Re/Defining Orphans

Two very important statements about the definition of orphans. One of the main points – that within the the US and other economically developed nations, "orphan" is a term to describe a child who has lost both parents to death (as in, children in these nations are considered orphans if they’ve lost both parents to death*). However, as UNICEF and other NGOs define the term, in the 1990s, "Orphan" was used to describe a child who had lost one or more parents. This is no small consideration as it changes the scope of justification in terms of how children in need are deemed appropriate for different kinds of services both in country and abroad.

[* Edited to add: As Rich brought to my attention, the U.S. State Department’s definition of who counts as an orphan is here. This definition defined by the INA is not what I was referring to above; as I should have worded better. I meant that when people in the U.S. consider children living in this country "orphans" they mean those with two parents deceased.For the purposes of international adoption, orphan is defined by the State Department similarly as UNICEF and the Hague Convention.]

Unicef’s definition of orphans
Ethica: Majority of Global "Orphans" have families

This paragraph from Ethica sums up how I feel about the over-justification of saving "orphans" from foreign countries.

13 million orphans is still a vast sea of needy children, and a number
which far exceeds the number of children adopted each year. But of
special note is UNICEF’s comment that 95% of all orphans are age 5 and
over.
This contrasts sharply with the demographics of adoptions to the
U.S. According to the U.S. Citizenship and Immigration Services 2006
statistic on orphan visas granted to American families adopting
children from abroad, only 3,337 of the total 20,705 children adopted
that year were age 5 and older.
Ethica recognizes that the majority of
younger children who have been internationally adopted legally
qualified as orphans under U.S. immigration law, and were recognized as
orphans by their birth countries. However, these statistics indicate
that babies orphaned through parental relinquishment do not constitute
the majority of the orphan population.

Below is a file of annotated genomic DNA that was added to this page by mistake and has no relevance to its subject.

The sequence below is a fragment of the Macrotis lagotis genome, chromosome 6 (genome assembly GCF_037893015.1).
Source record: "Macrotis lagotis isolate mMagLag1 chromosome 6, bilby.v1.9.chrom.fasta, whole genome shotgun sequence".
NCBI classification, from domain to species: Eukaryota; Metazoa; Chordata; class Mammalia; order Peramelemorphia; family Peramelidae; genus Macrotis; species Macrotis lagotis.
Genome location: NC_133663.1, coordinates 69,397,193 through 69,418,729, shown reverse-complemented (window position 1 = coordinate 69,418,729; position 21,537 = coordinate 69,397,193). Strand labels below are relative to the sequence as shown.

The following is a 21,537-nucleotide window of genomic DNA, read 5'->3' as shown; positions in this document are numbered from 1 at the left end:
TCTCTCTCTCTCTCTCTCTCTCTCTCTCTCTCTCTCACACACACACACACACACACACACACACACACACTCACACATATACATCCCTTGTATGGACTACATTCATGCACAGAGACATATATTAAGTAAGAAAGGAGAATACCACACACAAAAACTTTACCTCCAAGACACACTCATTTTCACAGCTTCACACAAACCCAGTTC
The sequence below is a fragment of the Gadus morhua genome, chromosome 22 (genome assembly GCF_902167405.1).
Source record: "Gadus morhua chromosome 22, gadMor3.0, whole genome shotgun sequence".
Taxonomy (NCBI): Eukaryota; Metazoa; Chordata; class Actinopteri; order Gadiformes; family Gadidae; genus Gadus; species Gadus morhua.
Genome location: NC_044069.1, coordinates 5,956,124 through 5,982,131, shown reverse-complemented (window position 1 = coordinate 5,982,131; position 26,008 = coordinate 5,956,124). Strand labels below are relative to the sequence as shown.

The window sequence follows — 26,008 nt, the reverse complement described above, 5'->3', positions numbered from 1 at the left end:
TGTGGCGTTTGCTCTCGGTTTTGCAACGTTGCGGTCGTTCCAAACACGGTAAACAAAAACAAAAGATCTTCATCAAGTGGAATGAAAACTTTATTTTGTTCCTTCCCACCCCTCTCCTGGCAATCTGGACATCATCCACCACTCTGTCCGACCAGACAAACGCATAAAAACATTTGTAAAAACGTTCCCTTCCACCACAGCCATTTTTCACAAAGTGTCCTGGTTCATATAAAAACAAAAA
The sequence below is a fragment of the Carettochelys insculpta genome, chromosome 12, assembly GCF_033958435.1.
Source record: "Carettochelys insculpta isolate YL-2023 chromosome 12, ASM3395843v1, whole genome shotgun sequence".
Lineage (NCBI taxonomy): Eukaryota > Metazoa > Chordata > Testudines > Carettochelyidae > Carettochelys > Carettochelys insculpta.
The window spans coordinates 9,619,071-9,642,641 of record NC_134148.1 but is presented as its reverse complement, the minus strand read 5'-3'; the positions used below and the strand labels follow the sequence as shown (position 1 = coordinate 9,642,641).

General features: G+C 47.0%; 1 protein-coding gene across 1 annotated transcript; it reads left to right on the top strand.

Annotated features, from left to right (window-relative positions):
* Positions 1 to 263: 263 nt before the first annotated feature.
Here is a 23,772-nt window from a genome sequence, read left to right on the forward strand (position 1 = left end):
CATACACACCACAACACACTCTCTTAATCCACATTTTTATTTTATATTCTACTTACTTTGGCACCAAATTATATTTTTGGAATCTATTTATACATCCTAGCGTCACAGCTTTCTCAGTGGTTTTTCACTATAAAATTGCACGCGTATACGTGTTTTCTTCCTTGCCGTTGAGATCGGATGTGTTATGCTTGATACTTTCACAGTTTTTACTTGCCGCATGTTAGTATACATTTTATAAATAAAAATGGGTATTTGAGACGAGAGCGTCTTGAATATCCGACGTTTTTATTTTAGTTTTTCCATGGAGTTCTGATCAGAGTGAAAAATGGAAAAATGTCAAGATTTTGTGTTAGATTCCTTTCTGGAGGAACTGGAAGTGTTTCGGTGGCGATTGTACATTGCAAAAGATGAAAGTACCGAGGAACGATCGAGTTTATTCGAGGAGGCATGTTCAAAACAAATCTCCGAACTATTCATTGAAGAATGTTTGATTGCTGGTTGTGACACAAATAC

While it is true that many
children who have a surviving parent may still require placement in
adoptive families, these statistics also challenge the adoption
community to look carefully at assumptions that current practices are
based upon.

UNICEF has been demonized among some groups of adoption agencies and adoptive parents for what they believe is an anti-adoption philosophy; however I fully support UNICEF’s hierarchy of placement decisions which follow the Hague Convention on Protection of Children and Co-Operation in Respect to International Adoption:

  • Recognizing that the child, for the full and harmonious development
    of his or her personality, should grow up in a family environment, in
    an atmosphere of happiness, love and understanding,

  • Recalling that each State should take, as a matter of priority,
    appropriate measures to enable the child to remain in the care of his
    or her family of origin,

  • Recognizing that intercountry adoption may offer the advantage of a
    permanent family to a child for whom a suitable family cannot be found
    in his or her State of origin,

  • Convinced of the necessity to take measures to ensure that
    intercountry adoptions are made in the best interests of the child and
    with respect for his or her fundamental rights, and to prevent the
    abduction, the sale of, or traffic in children

It is NOT that UNICEF is completely anti-adoption; what they ARE is an organization justly concerned with ETHICAL practices.

For children who cannot be raised by their own families, an appropriate
alternative family environment should be sought in preference to
institutional care, which should be used only as a last resort and as a
temporary measure. Inter-country adoption is one of a range of care
options which may be open to children, and for individual children who
cannot be placed in a permanent family setting in their countries of
origin, it may indeed be the best solution. 

…At the same time, lack of regulation and oversight, particularly in the
countries of origin, coupled with the potential for financial gain, has
spurred the growth of an industry around adoption, where profit, rather
than the best interests of children, takes centre stage.  Abuses
include the sale and abduction of children, coercion of parents, and
bribery, as well as trafficking to individuals whose intentions are to
exploit rather than care for children.

How one can be opposed to that, I don’t comprehend.